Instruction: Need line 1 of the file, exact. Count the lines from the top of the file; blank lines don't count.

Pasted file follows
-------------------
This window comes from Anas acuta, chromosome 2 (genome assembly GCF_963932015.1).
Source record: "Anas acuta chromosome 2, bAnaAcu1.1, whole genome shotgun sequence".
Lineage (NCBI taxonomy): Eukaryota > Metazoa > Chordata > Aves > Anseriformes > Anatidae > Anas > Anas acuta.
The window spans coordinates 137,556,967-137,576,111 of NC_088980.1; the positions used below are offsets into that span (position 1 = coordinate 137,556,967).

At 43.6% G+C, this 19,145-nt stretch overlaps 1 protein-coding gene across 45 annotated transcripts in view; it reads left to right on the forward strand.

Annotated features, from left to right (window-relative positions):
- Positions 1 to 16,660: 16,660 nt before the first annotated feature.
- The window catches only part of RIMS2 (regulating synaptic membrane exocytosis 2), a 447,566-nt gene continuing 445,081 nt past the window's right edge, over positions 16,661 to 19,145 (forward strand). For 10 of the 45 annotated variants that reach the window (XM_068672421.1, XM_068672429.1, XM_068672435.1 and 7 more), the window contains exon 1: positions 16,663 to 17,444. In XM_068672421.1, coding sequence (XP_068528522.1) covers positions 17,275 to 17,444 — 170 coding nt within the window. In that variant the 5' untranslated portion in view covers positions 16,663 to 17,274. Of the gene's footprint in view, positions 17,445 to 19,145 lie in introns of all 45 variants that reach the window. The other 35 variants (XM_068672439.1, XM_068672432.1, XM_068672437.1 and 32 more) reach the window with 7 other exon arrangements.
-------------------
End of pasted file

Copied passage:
This window comes from Anas acuta, chromosome 2 (genome assembly GCF_963932015.1).